Pricing: Firebase’s free plan include analytics, app indexing, auth system, cloud messaging, crash reporting, dynamic links, invites, notifications and remote config. More perks are offered in the free plan, or at a low price specified here.



Microsoft also plays the Crash Reporting game, with a handful of other features, from beta distribution to user metrics and powerful workflow integrations. They’re currently testing the next generation of their services, called Visual Studio Mobile Center, which combines the features of HockeyApp with cloud-based development, testing, and analytics, so that might put them on an even higher level soon enough. At the moment, their crash reporting tool isn’t much different from its competitors, while the only difference I noticed was a pop-up alert explicitly asking if the user wants to send the crash report to the app developers, or not. Point to Microsoft!

Additionally, HockeyApp takes the 2nd place on CrashProbe report aforementioned. They’re the company behind the report itself, and I’ll give more details below.

Pricing: HockeyApp’s free tier support up to 10 apps now, and the other plans can be found here.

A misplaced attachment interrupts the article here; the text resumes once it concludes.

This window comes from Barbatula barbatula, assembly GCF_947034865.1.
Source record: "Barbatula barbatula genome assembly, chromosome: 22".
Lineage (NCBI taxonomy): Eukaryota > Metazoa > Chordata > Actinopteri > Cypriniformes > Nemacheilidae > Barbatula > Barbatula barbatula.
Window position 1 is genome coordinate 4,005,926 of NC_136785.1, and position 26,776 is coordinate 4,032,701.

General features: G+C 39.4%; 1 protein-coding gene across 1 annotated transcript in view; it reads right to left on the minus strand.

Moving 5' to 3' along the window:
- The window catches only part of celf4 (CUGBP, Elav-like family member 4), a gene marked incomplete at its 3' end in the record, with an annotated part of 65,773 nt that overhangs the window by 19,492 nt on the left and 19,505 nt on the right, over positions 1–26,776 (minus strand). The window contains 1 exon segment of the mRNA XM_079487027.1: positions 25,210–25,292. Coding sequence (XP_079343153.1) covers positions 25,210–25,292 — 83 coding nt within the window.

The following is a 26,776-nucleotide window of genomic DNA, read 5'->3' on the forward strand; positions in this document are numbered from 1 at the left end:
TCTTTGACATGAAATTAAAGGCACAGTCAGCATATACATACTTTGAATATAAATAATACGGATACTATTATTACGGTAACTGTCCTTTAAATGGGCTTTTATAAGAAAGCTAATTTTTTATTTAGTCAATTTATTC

Communication between your users and your company should be as streamlined as possible, right? Instabug primary focus is to reduce negative App Store ratings and make it easier for your users to express themselves. You can continue using your favorite customer support tools like Zendesk, Desk or Freshdesk and they’ll forward everything there. Their crash reporting tool is very straight forward, featuring issue grouping and log symbolication just like every service, but alongside the customer communication enhancements, the world’s top apps like Yahoo, Soundcloud, PayPal, Asana, Kik, BuzzFeed, and many others, trust their services with Instabug.

Pricing: When it comes to the pricing, Instabug’s free plan provides the in-app feedback feature, screenshot attachments, environment snapshot, app mode, filters and bulk actions, for only one team member, with one month of data retention. It also has many other enterprise plans, which can be found here.



It may not be very well known, but Apple also offers their own crash reporting system, now with symbolicated logs and everything. It’s not very sophisticated but definitely gets the job done. The problem with Apple’s solution is that it depends on the user opting-in data sharing with Apple itself. As a result, there will be a much smaller sampling of all crashes occurring in your app, which might mislead you to wrong conclusions, metrics, and prioritizations.

Pricing: This tool is 100% free for developers to use.


CrashProbe Benchmarking Report

I mentioned a few times in this article a benchmarking report called CrashProbe, presented by HockeyApp.